Yes, it is hitting all of us, our beloved plant is now on the invasive list! Invasive Plant Regulations is new to many states and old news to others. Let’s dive into what will be the new face of landscaping.
Each state has formed an “Invasive Plant Counsel”. Each state has formed its statement of an invasive plant. The state’s statements may be similar even if their invasive plants vary. Rules to determine what constitutes invasive plants remain the same amongst states. “Under the law, invasive plants are defined as plant species that are not native to Ohio whose introduction causes or is likely to cause economic or environmental harm or harm to human health as determined by scientific studies.” (https://www.oipc.info/uploads/5/8/6/5/58652481/invasive_plants_of_ohio.pdf)
Like most laws, we can get caught up and complain about how it is more harmful than good but that has never been my way of thinking. We have to learn to live with it, so let’s explore some substitutes to consider when designing in an area that stops you from planting some of your favorites.
The beloved Flowering Pears! How we love the white spring flowers and the upright growth habit that adapt well to urban forestry. One tree to consider would be ‘Starlite’Flowering Crab has fragrant white flowers in mid-spring that give way to showy red pomes in the fall. Starlite has an upright growth habit reaching 20-25 feet in height and 15 feet wide.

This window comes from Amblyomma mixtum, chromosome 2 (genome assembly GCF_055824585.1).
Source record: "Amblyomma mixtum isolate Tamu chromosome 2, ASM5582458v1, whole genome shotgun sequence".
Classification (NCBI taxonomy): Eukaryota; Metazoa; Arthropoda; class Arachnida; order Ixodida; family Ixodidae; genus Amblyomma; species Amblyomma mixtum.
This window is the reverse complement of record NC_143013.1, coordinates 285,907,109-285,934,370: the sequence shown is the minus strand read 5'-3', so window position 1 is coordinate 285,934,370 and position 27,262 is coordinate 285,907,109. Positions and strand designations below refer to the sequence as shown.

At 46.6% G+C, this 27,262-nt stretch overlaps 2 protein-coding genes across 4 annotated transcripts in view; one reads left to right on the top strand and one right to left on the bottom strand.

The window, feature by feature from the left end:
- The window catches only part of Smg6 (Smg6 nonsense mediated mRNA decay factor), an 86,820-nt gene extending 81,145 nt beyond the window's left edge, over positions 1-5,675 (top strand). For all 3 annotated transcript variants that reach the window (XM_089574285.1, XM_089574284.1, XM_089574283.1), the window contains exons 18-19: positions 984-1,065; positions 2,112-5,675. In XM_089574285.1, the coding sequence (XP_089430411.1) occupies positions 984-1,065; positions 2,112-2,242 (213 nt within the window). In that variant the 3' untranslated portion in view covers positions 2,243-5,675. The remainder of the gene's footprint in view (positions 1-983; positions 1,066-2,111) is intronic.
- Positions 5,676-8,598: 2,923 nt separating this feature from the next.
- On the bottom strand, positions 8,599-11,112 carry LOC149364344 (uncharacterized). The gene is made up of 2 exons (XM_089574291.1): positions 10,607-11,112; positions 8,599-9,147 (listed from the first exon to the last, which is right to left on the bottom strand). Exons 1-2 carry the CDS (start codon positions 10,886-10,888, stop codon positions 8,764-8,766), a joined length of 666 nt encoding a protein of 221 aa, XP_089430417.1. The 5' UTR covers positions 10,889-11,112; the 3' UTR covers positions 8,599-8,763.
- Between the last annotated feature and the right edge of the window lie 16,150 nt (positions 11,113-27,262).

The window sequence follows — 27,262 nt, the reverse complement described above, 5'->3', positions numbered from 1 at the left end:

Another tree that can be a great substitute is Serviceberry! These natives will have White flowers in the early spring and edible blue fruit in the summer. Serviceberry comes in many shapes and sizes as a tree form or naturalizing as a clump form.
Barberries come in many colorful forms, sizes, and shapes. Many have been deemed minimally invasive in some states while other states have them banned completely. Check with your local regulations before ruling these beauties out!
For yellow barberries utilize Deutzia Chardonnay Pearls or Vicaryi Privet. Yes these are very different but if we are looking for color it is the closest substitute, sizing may be the biggest issue you face with looking for the overall look.
Looking for red substitutes will be a bit more challenging. Spilled Wine Weigela, Little Devil Ninebark, and Royal Purple Smoketree will give you great color and many size options.
Everyone goes crazy for the red fall color of the burning bush. They make for a great hedge and are easily maintained. Henry’s Garnet Sweetspire will give you a brilliant red fall color and sport a graceful fragrant white flower in June. Are you looking to attract songbirds to your yard? Then you might want to think about using Blueberry bushes! Fragrant white flowers, edible blue or pink tasty fruit will give way to a brilliant display of red foliage.
With a little creativity and working with your grower you can come up with substitutes that will keep your clients happy, the environment healthy and the landscape beautiful. Don’t be afraid to contact Lake County Nursery to learn what great plants we can offer you for your future projects. We are full of ideas to make you sparkle!
State invasive plant species laws can be found at the following links:
- Ohio: https://www.oipc.info/invasive-plants-of-ohio.html
- Indiana: https://www.entm.purdue.edu/iisc/invasiveplants.html
- Illinois: https://www.invasive.org/illinois/speciesofconcern.html
- Michigan: https://www.michiganinvasives.org/
- New York: https://www.dec.ny.gov/docs/lands_forests_pdf/isprohibitedplants2.pdf
- Pennsylvania: https://www.dcnr.pa.gov/Conservation/WildPlants/InvasivePlants/pages/default.aspx